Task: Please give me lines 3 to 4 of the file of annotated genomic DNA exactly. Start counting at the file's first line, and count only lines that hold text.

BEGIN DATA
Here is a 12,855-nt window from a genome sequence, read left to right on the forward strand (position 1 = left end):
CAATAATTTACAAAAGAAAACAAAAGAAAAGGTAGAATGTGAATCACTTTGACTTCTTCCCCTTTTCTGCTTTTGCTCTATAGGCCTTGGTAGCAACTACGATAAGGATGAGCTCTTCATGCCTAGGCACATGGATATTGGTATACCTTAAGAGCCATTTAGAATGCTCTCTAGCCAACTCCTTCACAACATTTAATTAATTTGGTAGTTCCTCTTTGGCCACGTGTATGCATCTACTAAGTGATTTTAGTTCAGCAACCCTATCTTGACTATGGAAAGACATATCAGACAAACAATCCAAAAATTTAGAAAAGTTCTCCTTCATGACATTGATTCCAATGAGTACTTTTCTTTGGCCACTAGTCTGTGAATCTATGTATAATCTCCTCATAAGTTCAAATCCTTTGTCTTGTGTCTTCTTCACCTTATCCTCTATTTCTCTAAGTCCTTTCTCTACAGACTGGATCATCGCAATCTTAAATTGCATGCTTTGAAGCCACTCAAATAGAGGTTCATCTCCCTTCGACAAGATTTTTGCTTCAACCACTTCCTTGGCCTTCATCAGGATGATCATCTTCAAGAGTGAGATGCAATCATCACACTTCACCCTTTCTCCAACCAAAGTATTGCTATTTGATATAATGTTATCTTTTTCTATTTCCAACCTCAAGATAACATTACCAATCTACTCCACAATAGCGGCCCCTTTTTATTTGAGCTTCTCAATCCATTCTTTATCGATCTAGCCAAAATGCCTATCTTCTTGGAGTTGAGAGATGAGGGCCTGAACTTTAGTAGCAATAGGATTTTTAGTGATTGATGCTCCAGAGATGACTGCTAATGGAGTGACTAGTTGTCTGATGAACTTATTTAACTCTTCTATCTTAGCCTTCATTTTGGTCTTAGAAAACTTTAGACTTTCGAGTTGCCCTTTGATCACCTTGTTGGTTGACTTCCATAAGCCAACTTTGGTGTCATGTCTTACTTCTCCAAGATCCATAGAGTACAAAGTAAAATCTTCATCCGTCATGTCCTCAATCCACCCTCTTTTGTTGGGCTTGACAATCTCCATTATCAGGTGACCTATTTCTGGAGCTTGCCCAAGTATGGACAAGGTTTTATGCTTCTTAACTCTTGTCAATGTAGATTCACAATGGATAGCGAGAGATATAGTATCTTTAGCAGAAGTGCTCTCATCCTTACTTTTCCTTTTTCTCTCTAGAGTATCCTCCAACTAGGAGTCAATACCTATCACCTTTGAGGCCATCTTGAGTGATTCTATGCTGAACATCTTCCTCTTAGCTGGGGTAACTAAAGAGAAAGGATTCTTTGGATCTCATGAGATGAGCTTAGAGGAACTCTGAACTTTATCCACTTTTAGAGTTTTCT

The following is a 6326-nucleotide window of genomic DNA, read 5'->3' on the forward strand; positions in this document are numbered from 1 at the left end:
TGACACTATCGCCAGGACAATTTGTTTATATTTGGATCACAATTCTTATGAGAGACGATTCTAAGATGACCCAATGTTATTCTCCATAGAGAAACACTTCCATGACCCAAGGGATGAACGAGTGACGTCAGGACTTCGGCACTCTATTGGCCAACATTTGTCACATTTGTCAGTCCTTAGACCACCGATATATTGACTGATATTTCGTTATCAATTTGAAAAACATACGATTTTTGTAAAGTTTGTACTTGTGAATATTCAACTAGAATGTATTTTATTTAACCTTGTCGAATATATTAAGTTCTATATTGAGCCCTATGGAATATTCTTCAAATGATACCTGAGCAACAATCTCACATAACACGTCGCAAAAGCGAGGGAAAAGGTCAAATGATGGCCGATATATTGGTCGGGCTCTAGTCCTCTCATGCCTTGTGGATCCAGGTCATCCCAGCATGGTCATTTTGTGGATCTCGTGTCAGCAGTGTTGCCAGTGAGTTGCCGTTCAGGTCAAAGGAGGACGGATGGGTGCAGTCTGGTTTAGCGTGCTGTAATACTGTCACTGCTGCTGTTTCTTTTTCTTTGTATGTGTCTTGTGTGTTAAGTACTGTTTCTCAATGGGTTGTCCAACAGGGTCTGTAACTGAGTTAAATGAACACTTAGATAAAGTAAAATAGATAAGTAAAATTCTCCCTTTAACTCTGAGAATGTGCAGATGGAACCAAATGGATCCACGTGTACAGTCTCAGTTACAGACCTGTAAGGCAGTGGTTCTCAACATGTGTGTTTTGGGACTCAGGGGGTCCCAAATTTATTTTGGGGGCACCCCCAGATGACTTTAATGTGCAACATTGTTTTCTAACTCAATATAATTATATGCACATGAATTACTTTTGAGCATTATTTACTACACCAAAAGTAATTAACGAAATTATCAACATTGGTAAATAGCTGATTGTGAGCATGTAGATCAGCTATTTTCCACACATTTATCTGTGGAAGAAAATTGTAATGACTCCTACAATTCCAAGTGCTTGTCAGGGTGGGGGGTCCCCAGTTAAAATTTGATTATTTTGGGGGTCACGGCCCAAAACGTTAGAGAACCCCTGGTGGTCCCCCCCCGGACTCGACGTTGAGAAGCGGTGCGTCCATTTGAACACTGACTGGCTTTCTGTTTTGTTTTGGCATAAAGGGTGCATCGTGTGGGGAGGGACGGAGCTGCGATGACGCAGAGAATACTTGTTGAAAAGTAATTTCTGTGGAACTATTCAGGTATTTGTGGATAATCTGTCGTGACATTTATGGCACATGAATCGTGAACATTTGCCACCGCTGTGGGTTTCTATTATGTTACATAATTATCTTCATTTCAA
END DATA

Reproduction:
The following is a 6326-nucleotide window of genomic DNA, read 5'->3' on the forward strand; positions in this document are numbered from 1 at the left end:
TGACACTATCGCCAGGACAATTTGTTTATATTTGGATCACAATTCTTATGAGAGACGATTCTAAGATGACCCAATGTTATTCTCCATAGAGAAACACTTCCATGACCCAAGGGATGAACGAGTGACGTCAGGACTTCGGCACTCTATTGGCCAACATTTGTCACATTTGTCAGTCCTTAGACCACCGATATATTGACTGATATTTCGTTATCAATTTGAAAAACATACGATTTTTGTAAAGTTTGTACTTGTGAATATTCAACTAGAATGTATTTTATTTAACCTTGTCGAATATATTAAGTTCTATATTGAGCCCTATGGAATATTCTTCAAATGATACCTGAGCAACAATCTCACATAACACGTCGCAAAAGCGAGGGAAAAGGTCAAATGATGGCCGATATATTGGTCGGGCTCTAGTCCTCTCATGCCTTGTGGATCCAGGTCATCCCAGCATGGTCATTTTGTGGATCTCGTGTCAGCAGTGTTGCCAGTGAGTTGCCGTTCAGGTCAAAGGAGGACGGATGGGTGCAGTCTGGTTTAGCGTGCTGTAATACTGTCACTGCTGCTGTTTCTTTTTCTTTGTATGTGTCTTGTGTGTTAAGTACTGTTTCTCAATGGGTTGTCCAACAGGGTCTGTAACTGAGTTAAATGAACACTTAGATAAAGTAAAATAGATAAGTAAAATTCTCCCTTTAACTCTGAGAATGTGCAGATGGAACCAAATGGATCCACGTGTACAGTCTCAGTTACAGACCTGTAAGGCAGTGGTTCTCAACATGTGTGTTTTGGGACTCAGGGGGTCCCAAATTTATTTTGGGGGCACCCCCAGATGACTTTAATGTGCAACATTGTTTTCTAACTCAATATAATTATATGCACATGAATTACTTTTGAGCATTATTTACTACACCAAAAGTAATTAACGAAATTATCAACATTGGTAAATAGCTGATTGTGAGCATGTAGATCAGCTATTTTCCACACATTTATCTGTGGAAGAAAATTGTAATGACTCCTACAATTCCAAGTGCTTGTCAGGGTGGGGGGTCCCCAGTTAAAATTTGATTATTTTGGGGGTCACGGCCCAAAACGTTAGAGAACCCCTGGTGGTCCCCCCCCGGACTCGACGTTGAGAAGCGGTGCGTCCATTTGAACACTGACTGGCTTTCTGTTTTGTTTTGGCATAAAGGGTGCATCGTGTGGGGAGGGACGGAGCTGCGATGACGCAGAGAATACTTGTTGAAAAGTAATTTCTGTGGAACTATTCAGGTATTTGTGGATAATCTGTCGTGACATTTATGGCACATGAATCGTGAACATTTGCCACCGCTGTGGGTTTCTATTATGTTACATAATTATCTTCATTTCAA